Skip to main content

Will Ryan pick end silly season?

By Ed Morrissey, Special to CNN
updated 10:17 PM EDT, Sat August 11, 2012
U.S. Rep. Paul Ryan with Mitt Romney during the announcement in Norfolk, Virginia of Ryan as Romney's running mate.
U.S. Rep. Paul Ryan with Mitt Romney during the announcement in Norfolk, Virginia of Ryan as Romney's running mate.
STORY HIGHLIGHTS
  • Ed Morrissey: Romney VP pick of Paul Ryan meant to contrast GOP philosophy with Democrats
  • He says Dems may try to use Ryan budget plan against Romney, but their own plan not serious
  • He says Ryan's plan would help address long-term plan for debt that Obama's neglected
  • Morrissey: Ryan selection shows seriousness of Romney ticket in finding debt solution

Editor's note: Edward Morrissey is a senior editor and correspondent for the conservative commentary website hotair.com

(CNN) -- Mitt Romney had a wide selection of potential running mates for this election. He could have played it safe by picking former Governor Tim Pawlenty or Senator Rob Portman, two men skilled in national politics with very little baggage. Romney could have played to the Tea Party by picking Senator Marco Rubio, whose relative lack of experience would have been balanced by political and rhetorical talent, along with a made-for-media biography.

The Republican presidential nominee could have done a little of both by choosing Governor Bobby Jindal, who just started his second term in Louisiana after launching reforms in state government and education.

Instead, Romney chose Paul Ryan, seven-term Congressman from Wisconsin and most importantly, chair of the House Budget Committee. In doing so, Romney has elevated his campaign above the silly-season distractions that have plagued the 2012 campaign. This signals that Romney wants to draw a clear contrast in both governing philosophy and gravitas between the GOP and Democratic tickets.

Edward Morrissey
Edward Morrissey

CNN iReport: Ryan the right pick?

Democrats may be licking their chops, believing that Ryan's unpopular budget plan will be a millstone around Romney's neck. However, Democrats would have hung the Ryan plan on Romney no matter who got the VP nod, and no one explains the need for budgetary reform better than Ryan himself. In fact, hardly anyone will talk specifically about how to accomplish budgetary reform. Ryan is one of the few who have risked proposing a roadmap for entitlement reform. Ryan's plan looks far past the "Taxmageddon" or "fiscal cliff" at the end of this year, to the "fiscal gap" facing the United States over the next 75 years, where our current path puts us on a trajectory to have $222 trillion more in liabilities than revenue.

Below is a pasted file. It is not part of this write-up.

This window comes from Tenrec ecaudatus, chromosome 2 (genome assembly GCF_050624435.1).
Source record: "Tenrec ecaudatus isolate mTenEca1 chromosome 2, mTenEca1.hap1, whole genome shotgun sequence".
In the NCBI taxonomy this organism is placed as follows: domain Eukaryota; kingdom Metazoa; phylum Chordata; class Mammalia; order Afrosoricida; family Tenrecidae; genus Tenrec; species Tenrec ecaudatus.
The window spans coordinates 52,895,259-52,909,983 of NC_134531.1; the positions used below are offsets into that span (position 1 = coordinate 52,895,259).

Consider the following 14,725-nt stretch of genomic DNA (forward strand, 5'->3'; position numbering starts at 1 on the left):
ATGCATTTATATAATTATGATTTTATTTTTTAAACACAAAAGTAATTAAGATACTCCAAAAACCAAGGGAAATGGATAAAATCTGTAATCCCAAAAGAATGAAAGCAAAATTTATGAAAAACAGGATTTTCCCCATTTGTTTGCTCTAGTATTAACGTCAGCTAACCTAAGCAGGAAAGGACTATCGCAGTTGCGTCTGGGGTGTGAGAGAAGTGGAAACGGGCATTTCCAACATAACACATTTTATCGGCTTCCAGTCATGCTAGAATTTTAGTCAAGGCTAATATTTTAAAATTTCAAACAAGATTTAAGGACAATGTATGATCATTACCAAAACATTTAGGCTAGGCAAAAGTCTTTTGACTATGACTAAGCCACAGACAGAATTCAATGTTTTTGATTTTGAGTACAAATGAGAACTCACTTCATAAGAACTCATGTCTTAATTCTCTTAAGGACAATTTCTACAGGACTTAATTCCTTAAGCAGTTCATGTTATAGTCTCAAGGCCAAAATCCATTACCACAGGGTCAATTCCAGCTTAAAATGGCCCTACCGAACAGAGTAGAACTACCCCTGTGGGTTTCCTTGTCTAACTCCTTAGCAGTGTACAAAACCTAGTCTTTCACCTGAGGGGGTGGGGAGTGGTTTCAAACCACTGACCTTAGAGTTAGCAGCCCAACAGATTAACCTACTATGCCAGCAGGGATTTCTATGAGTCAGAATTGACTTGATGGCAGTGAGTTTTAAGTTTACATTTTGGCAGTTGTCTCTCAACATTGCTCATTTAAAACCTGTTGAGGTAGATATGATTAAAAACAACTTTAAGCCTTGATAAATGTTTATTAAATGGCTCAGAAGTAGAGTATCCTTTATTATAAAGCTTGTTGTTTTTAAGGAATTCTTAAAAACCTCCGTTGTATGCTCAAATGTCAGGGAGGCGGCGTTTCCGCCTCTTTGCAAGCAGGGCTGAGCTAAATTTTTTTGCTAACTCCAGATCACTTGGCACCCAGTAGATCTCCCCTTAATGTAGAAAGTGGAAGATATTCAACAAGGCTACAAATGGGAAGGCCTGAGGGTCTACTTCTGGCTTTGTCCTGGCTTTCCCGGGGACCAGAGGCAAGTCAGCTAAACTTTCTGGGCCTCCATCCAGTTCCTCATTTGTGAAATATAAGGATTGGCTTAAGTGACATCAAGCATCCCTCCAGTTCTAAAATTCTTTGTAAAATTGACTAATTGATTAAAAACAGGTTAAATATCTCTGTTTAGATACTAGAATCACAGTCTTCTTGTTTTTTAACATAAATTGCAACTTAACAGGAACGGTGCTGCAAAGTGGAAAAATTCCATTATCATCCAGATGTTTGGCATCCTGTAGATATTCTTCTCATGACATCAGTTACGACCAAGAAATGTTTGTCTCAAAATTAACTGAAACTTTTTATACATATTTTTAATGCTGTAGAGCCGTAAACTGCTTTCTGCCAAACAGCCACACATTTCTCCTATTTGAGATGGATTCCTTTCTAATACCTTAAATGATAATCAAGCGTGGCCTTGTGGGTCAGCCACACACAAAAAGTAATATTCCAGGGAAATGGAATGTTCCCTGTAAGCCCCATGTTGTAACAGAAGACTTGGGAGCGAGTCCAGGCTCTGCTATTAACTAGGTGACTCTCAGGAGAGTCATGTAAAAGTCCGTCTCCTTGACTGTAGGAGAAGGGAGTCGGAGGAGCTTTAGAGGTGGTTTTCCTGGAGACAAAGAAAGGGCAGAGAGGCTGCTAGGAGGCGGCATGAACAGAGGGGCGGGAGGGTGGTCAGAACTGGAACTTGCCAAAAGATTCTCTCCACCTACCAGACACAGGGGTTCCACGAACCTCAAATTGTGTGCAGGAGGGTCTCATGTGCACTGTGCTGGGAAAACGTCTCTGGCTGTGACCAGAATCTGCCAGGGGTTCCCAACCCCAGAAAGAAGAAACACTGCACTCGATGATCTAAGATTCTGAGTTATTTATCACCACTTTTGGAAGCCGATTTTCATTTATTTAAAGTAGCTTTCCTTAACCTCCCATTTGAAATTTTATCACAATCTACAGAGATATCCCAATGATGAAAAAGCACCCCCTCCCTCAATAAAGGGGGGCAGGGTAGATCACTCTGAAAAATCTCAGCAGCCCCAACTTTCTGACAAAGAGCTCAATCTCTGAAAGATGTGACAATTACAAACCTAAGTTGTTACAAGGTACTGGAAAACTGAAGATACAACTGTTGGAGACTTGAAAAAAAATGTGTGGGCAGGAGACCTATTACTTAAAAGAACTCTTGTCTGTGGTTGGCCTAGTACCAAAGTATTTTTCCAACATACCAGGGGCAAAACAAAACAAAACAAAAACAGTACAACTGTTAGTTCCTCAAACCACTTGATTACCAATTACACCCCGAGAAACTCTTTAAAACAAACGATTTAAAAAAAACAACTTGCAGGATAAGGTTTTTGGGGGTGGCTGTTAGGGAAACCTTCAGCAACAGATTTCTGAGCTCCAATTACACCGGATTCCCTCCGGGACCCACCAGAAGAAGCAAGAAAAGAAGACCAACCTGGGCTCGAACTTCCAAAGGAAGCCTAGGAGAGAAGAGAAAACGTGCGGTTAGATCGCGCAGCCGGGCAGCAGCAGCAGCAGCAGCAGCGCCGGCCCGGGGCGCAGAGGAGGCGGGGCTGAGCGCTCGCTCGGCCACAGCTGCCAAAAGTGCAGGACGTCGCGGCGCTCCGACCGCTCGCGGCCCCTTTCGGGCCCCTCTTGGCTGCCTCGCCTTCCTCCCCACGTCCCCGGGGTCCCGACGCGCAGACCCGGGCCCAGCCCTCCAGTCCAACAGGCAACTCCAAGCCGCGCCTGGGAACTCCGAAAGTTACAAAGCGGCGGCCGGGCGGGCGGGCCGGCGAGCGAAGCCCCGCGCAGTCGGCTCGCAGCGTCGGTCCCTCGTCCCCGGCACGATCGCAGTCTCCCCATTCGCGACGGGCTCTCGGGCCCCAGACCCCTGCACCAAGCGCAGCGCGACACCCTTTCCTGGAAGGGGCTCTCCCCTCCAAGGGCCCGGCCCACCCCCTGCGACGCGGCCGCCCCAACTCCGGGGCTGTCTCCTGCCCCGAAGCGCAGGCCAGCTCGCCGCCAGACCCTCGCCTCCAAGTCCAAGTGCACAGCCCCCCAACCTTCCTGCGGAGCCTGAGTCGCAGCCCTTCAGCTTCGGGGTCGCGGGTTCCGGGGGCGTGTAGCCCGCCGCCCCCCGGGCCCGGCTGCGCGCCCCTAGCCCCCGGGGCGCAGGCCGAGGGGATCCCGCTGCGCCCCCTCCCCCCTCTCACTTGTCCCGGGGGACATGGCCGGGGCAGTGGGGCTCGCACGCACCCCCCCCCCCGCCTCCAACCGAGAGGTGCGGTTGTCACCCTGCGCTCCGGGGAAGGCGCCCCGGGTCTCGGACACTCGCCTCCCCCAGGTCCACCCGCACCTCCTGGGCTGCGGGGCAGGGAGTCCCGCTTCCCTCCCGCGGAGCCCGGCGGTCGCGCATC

Barack Obama and the Democratic Party have no serious proposal to deal with long-term debt. The plan Obama has to "pay down the debt" in a "balanced" way would add $6.4 trillion in deficits between 2013 and 2022, according to the Congressional Budget Office.

News: Ryan a lightning rod

Paul Ryan VP possibility?
From Weinermobile driver to VP candidate

Democrats' idea of budgetary reform is to demand an increase in taxes on people making more than $250,000 a year -- a policy that the Tax Foundation, a research group that favors lower taxes, says would produce $40 billon a year in new revenue, in budgets with trillion-dollar annual deficits.

Paul Ryan VP possibility?

And speaking of seriousness, let's not forget that the Democratic-controlled Senate has gone more than 1,200 days without passing its own budget. Ryan, who chairs the House Budget Committee, has at least fulfilled the legal obligation for annual budget resolutions in the lower chamber, but he's gone far beyond that to provide leadership on the long-term fiscal crisis facing the nation.